What happens when you work one more year? Delaying Retirement:
The age-old question I probably run through on a weekly, if not daily basis. What happens if I retire one more year later, or earlier? This is the question du jour, as it comes up on the regular. Since our company is founded on the basis of financial planning and modeling I have the pleasure of seeing the net impact of what happens when we work that last extra year (or the converse). I can tell you this, every time I run that report for a client the results are quite astonishing. Below I will run through the areas impacted the most, financially, by that extra 365 days of waking up to an alarm.
Working that extra year or not has many ripple effects. The most obvious one is you have an extra year of income coming in. This touches on many areas and benefits. For the focus of this bullet, I’ll touch on the fact that it enables one more year of spending on those big-ticket items. The last new expensive car, the bathroom remodeling, or perhaps your daughter’s wedding. Having one more year to plan and strategize how to fund those large abnormal expenses can be a huge relief to a lot of people.
Going that extra year can have a profound impact on your savings as well. For many people, these last few years of work aren’t just their highest-earning, but also their highest ability to save. You see, kids are typically grown, maybe mortgages are paid off, and you have lots of discretional dollars. Assuming, no large expenses need to be tended to, one more year of work can have a large impact on your savings.
Let’s figure, you max out a 401(k) at $27,000, an employer match of $15,000, take that bonus sock away another potential $50,000, and the few thousand a month you might be saving monthly. We can be talking upwards of $100,000 or more of additional savings by going one more year. It is very common that I see individuals who are behind retirement schedule in their 50s, make up for it by overfunding in their last decade of working. Simply put, working one more year affords you the ability to make up for past transgressions, or simply give yourself a little more cushion on the backend for the unknown.
The counterpunch to saving more by working a year longer is that you are deferring your drawdown one more year. Assume you are going to expire at the same date regardless if you work one more year. Then the reality is your 30 years of living off your assets is now only 29 years. Surprisingly, this has a much larger impact than one would think on your net results. I’ve seen it be the difference between a plan working or not, or having a net benefit of hundreds of thousands of dollars at the end of the day. Combine this with the factors above the lack of needing to draw down for one more year really can have a sizeable effect on your retirement.
The 8th wonder of the world is compound interest. Well, guess what? It also can have an enormous benefit on your retirement, especially if you go one more year. Think about it for a moment. Let’s say you have $2,000,000 saved for retirement and you need $100,000/yr to live. If you work one more year presumably you won’t have to touch that $2,000,000 for an extra year. Then you add the compounding effect of hopefully a good year in the markets that could mean, without saving another dollar, your new retirement figure could be $2.2-$2.5M. Think of how the reverberates through your potential 30–40-year retirement, could be huge.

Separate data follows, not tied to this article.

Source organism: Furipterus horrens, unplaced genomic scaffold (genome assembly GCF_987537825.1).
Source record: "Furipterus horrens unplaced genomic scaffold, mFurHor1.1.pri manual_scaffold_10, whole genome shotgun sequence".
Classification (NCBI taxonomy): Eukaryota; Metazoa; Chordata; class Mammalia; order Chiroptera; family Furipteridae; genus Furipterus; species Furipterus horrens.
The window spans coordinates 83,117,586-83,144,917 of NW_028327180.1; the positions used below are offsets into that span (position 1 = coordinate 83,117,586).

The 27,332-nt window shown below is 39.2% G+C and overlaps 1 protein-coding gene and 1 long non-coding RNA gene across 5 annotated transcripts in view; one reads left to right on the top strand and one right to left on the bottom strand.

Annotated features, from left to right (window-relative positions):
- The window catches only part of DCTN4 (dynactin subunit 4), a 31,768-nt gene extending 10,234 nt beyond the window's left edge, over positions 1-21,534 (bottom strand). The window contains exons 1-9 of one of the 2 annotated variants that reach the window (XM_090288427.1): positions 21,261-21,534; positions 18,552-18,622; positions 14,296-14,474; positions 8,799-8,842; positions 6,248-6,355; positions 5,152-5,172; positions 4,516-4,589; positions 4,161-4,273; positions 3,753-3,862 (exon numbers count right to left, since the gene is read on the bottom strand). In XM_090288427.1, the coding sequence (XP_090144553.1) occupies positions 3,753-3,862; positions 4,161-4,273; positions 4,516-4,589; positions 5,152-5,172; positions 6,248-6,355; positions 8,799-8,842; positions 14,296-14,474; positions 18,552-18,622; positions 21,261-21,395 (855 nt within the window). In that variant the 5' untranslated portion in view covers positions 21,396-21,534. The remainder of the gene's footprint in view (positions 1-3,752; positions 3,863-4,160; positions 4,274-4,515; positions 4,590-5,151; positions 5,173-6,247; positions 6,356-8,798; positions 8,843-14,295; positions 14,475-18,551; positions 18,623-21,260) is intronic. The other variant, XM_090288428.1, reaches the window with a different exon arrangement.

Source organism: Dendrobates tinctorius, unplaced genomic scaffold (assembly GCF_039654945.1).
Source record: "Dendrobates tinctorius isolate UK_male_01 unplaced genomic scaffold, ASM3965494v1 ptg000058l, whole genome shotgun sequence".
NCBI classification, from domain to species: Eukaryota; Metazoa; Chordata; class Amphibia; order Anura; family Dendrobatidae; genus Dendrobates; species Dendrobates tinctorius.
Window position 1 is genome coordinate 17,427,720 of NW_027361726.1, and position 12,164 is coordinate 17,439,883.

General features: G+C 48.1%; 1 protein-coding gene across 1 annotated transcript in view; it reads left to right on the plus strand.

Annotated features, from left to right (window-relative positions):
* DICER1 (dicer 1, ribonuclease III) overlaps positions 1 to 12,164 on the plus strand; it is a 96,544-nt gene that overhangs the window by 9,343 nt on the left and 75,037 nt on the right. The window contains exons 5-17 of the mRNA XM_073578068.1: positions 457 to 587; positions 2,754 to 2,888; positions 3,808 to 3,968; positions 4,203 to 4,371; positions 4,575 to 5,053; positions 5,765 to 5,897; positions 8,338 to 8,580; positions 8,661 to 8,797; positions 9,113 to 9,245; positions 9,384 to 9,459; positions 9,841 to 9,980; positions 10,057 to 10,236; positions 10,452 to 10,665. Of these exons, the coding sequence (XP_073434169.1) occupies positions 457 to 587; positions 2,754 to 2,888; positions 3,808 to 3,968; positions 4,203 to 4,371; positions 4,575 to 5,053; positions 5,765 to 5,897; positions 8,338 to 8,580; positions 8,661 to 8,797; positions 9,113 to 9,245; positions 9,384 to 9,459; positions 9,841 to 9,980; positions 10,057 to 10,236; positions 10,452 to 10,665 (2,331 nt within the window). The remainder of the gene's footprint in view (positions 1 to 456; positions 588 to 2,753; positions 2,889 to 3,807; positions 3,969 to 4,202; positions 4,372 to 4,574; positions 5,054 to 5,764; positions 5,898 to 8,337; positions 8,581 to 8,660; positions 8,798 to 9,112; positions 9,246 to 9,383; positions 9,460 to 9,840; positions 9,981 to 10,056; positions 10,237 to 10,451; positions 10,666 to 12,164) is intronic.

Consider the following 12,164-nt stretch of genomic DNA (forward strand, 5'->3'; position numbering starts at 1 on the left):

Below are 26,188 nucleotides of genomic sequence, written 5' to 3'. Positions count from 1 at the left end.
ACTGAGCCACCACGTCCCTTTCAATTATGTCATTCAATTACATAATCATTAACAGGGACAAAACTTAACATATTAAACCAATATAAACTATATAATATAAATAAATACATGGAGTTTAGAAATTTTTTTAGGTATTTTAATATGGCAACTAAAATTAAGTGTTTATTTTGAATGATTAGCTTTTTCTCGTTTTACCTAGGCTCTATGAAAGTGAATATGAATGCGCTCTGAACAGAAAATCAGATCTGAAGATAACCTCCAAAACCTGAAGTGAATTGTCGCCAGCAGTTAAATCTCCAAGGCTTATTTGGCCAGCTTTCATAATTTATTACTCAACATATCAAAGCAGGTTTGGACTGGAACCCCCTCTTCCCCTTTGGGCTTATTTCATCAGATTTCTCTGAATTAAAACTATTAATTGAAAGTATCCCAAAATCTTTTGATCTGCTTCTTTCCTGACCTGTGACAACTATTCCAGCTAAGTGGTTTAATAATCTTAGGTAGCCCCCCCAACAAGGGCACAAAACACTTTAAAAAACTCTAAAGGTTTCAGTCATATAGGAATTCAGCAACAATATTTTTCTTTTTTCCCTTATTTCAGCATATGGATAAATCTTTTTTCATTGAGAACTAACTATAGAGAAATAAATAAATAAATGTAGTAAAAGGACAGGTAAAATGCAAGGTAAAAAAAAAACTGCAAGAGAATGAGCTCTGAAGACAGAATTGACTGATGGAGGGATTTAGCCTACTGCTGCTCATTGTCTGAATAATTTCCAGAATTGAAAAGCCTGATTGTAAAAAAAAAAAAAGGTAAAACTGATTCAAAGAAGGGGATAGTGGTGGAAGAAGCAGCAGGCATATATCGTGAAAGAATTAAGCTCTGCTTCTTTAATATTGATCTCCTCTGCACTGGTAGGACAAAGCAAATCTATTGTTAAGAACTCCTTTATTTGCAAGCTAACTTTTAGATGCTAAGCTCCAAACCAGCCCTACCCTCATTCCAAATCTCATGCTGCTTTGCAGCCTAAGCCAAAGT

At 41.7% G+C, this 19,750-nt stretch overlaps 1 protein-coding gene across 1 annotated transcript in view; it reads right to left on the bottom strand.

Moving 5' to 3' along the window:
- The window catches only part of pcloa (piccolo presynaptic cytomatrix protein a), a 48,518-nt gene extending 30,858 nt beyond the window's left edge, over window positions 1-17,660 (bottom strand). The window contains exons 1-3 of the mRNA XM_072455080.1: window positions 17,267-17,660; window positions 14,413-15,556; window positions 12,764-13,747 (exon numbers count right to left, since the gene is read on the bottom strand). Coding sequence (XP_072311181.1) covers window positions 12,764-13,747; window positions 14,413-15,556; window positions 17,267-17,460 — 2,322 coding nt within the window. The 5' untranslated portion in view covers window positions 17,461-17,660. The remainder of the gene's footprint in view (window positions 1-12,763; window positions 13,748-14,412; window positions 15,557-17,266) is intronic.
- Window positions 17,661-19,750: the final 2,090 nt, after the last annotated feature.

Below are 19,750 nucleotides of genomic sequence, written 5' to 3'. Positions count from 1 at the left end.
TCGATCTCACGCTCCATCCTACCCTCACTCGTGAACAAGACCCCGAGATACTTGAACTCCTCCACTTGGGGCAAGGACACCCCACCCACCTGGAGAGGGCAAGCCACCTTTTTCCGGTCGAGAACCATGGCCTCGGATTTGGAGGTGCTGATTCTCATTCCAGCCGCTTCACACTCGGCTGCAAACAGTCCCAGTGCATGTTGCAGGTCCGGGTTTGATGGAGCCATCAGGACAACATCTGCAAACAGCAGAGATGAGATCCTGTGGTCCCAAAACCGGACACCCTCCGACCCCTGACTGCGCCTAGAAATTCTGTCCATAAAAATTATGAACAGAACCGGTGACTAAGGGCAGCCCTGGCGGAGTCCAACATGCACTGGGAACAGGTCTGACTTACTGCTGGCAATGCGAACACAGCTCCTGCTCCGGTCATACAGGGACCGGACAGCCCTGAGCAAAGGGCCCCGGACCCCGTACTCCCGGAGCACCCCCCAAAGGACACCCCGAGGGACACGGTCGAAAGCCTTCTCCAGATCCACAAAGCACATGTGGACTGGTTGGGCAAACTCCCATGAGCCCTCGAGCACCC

I’m going to call Social Security a bonus benefit. Most people retire somewhere in their 60s, and most people take Social Security right away. That said, by working one more year there can be multiple Social Security benefits. For starters, one more year of top-level earnings can be factored into the Social Security formula. You have the fact that every year you wait your SS will be roughly 8% higher for life. This all translates to higher fixed incomes in retirement when you no longer have a paycheck. This then translates to less money, or stress, on your retirement savings as you’ll be asking less of that account in retirement by working one more year due to a higher Social Security benefit.
As for Medicare, this is clearly situational. If you are pre-65 and retire, you’ll have to go find your own health insurance through the private marketplace. This can be very expensive, especially when compared to Medicare coverage. I see this a lot and something everyone must account for if they retire pre-65.
Sooner or Later
Now, I didn’t write this blog to scare the pants off of you, or to have you never retire. As a matter of fact, this is more a public service announcement for financial modeling in general. Every situation is uniquely different, and once we put on our modeling hat, we can see what really drives your financial plan in retirement.
My hope in this blog is to open up your eyes to what are the big factors in your ability to have financial success in retirement. There are certainly many other factors to consider both financially, and personally in putting in that last two weeks’ notice. I hope this blog has opened your eyes to the impact of working one more, or less year, and what really moves the needle in your personal financial plan.
As always stay wealthy, healthy, and happy!
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